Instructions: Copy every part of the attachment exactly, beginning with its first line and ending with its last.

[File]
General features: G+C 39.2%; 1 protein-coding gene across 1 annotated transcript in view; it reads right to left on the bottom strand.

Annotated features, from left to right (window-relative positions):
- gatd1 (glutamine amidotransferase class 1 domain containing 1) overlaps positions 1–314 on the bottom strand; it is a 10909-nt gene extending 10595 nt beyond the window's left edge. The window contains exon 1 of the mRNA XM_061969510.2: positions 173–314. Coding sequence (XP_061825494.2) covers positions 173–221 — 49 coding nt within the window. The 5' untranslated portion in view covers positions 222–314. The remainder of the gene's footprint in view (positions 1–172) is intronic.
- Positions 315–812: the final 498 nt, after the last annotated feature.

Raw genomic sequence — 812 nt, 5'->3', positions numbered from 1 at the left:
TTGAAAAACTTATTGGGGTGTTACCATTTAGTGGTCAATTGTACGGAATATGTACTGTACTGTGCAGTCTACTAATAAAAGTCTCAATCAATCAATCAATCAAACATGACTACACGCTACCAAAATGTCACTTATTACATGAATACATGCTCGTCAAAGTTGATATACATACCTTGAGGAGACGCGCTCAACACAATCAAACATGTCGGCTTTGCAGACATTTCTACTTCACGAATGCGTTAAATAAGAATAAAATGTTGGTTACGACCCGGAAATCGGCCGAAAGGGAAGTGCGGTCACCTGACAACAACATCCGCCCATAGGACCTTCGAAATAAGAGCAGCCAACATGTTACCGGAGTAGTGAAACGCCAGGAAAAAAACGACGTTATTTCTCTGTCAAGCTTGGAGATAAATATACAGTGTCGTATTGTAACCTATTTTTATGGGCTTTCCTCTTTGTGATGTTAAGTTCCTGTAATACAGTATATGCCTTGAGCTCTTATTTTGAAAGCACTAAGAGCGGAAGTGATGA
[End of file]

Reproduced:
General features: G+C 39.2%; 1 protein-coding gene across 1 annotated transcript in view; it reads right to left on the bottom strand.

Annotated features, from left to right (window-relative positions):
- gatd1 (glutamine amidotransferase class 1 domain containing 1) overlaps positions 1–314 on the bottom strand; it is a 10909-nt gene extending 10595 nt beyond the window's left edge. The window contains exon 1 of the mRNA XM_061969510.2: positions 173–314. Coding sequence (XP_061825494.2) covers positions 173–221 — 49 coding nt within the window. The 5' untranslated portion in view covers positions 222–314. The remainder of the gene's footprint in view (positions 1–172) is intronic.
- Positions 315–812: the final 498 nt, after the last annotated feature.

Raw genomic sequence — 812 nt, 5'->3', positions numbered from 1 at the left:
TTGAAAAACTTATTGGGGTGTTACCATTTAGTGGTCAATTGTACGGAATATGTACTGTACTGTGCAGTCTACTAATAAAAGTCTCAATCAATCAATCAATCAAACATGACTACACGCTACCAAAATGTCACTTATTACATGAATACATGCTCGTCAAAGTTGATATACATACCTTGAGGAGACGCGCTCAACACAATCAAACATGTCGGCTTTGCAGACATTTCTACTTCACGAATGCGTTAAATAAGAATAAAATGTTGGTTACGACCCGGAAATCGGCCGAAAGGGAAGTGCGGTCACCTGACAACAACATCCGCCCATAGGACCTTCGAAATAAGAGCAGCCAACATGTTACCGGAGTAGTGAAACGCCAGGAAAAAAACGACGTTATTTCTCTGTCAAGCTTGGAGATAAATATACAGTGTCGTATTGTAACCTATTTTTATGGGCTTTCCTCTTTGTGATGTTAAGTTCCTGTAATACAGTATATGCCTTGAGCTCTTATTTTGAAAGCACTAAGAGCGGAAGTGATGA